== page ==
Fact Sheet No 1 - 2003
shows that patients and consumers who take a more active role in their
health decisions will live healthier lives and be more satisfied with
their health care and treatment results.
If you, as a consumer and patient, want to take a more active role
in your own care, you will need to seek information from a wide variety
of places. Doctors, nurses, pharmacists, patient support groups, television,
medication leaflets, pamphlets, newspapers, magazines, libraries, the
Internet and help lines are all important sources of health information.
High-quality health information will help you to make informed decisions
about taking care of your health, preventing disease, getting correct
diagnoses, making good treatment choices and getting the best clinical
Nurses, doctors and pharmacists routinely assess the information
needs of their patients and provide them with health information. This
works best when your relationship with your health care professional
is a partnership. When the responsibility for health care decisions
is shared, you and your health care professionals are more likely to
choose the health options that will meet your needs. So talk to your
doctor, nurse or pharmacist. Ask questions and express your wish for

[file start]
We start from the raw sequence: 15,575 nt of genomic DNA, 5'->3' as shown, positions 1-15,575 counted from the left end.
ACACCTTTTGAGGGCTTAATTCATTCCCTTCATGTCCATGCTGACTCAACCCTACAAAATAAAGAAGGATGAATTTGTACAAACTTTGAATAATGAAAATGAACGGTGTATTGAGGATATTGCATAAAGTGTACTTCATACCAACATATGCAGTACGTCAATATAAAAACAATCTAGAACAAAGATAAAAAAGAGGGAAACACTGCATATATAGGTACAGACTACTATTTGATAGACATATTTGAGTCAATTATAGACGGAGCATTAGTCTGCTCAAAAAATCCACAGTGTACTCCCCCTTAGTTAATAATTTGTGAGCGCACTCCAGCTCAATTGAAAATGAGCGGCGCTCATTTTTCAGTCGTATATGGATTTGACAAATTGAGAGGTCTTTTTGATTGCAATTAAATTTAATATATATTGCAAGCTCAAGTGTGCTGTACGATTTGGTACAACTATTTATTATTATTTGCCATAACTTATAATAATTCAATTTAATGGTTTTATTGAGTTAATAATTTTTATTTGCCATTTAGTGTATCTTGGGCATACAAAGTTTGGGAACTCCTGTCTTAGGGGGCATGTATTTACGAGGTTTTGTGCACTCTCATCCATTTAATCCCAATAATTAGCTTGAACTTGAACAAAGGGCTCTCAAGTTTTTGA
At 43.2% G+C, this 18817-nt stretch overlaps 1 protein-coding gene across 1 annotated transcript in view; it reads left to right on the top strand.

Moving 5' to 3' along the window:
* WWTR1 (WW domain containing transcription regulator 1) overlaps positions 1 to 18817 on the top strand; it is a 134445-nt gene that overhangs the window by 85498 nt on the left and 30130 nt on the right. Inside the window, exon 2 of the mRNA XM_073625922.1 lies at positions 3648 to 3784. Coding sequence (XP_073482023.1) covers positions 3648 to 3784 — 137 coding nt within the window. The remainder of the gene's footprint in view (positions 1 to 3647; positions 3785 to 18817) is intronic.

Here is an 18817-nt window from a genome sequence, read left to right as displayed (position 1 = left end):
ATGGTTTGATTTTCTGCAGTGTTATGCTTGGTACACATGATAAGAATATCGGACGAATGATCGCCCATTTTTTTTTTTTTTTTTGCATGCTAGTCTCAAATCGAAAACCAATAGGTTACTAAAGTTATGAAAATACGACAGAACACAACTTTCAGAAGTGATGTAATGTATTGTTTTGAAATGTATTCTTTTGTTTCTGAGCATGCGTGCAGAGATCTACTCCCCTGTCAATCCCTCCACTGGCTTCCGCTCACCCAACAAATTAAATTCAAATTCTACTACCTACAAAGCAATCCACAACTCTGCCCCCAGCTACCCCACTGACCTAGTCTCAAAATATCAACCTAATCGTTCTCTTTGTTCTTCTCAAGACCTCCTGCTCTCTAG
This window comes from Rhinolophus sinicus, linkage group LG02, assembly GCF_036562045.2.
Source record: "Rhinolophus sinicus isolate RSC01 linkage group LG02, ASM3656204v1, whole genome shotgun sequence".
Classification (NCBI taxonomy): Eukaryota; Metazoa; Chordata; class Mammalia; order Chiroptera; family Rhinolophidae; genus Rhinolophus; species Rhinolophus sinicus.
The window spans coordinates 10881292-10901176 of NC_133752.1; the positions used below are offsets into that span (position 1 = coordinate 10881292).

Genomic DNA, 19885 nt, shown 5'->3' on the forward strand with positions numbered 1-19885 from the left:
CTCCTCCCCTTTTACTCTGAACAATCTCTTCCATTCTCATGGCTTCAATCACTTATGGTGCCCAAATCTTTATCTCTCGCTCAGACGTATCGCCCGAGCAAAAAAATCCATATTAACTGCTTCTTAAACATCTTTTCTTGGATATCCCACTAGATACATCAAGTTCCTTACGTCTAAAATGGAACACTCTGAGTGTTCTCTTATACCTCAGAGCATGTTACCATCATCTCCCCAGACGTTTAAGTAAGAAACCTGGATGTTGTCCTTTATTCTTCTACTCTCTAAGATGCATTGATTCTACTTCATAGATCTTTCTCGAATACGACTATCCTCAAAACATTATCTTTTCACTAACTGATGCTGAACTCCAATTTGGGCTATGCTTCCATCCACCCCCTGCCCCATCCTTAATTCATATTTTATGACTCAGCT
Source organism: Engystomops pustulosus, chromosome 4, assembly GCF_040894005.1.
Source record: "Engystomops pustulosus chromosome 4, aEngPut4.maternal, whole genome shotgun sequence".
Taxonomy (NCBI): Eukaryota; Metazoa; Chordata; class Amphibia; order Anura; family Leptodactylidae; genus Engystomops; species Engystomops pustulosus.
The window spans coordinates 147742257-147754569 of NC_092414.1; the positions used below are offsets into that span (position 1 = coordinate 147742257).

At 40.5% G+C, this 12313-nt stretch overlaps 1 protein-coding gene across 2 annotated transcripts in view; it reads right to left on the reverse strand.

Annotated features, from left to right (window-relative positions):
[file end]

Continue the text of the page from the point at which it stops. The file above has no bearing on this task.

Sure You Get
Good Health Information
Not all health information is equally accurate or right for you.
When you get health information from any source, ask yourself the following
questions. The more times that the answer to these questions is ‘YES’,
the more likely the health information is good information.
- Does the information give the names and educational credentials
of all authors, and the health care institutions responsible for
- Is the information really independent, or is it only trying to
sell you a particular product?
- Are the messages in the information material consistent with each
other? If you find the messages unclear or contradictory, you should
be concerned about their accuracy.
- Does the information give the date when it was written, reviewed
or scheduled to expire? Research in health and medicine can progress
rapidly, and old information may no longer be the best information.
- Are scientific references and other sources of this health information
- Is the information easy to read and/or search?
- Is the corporate or organizational identification of the information
source clearly visible?
- Are abbreviations and special terms explained?
- Is information about treatment risks and side effects provided?
- Are illustrations clear, and do they properly relate to the subject
- Does the information meet your needs?
- Does the information respect your religious and ethical beliefs?
- Is it clear for whom the information is intended?
- Have consumers and patients been involved in developing the material?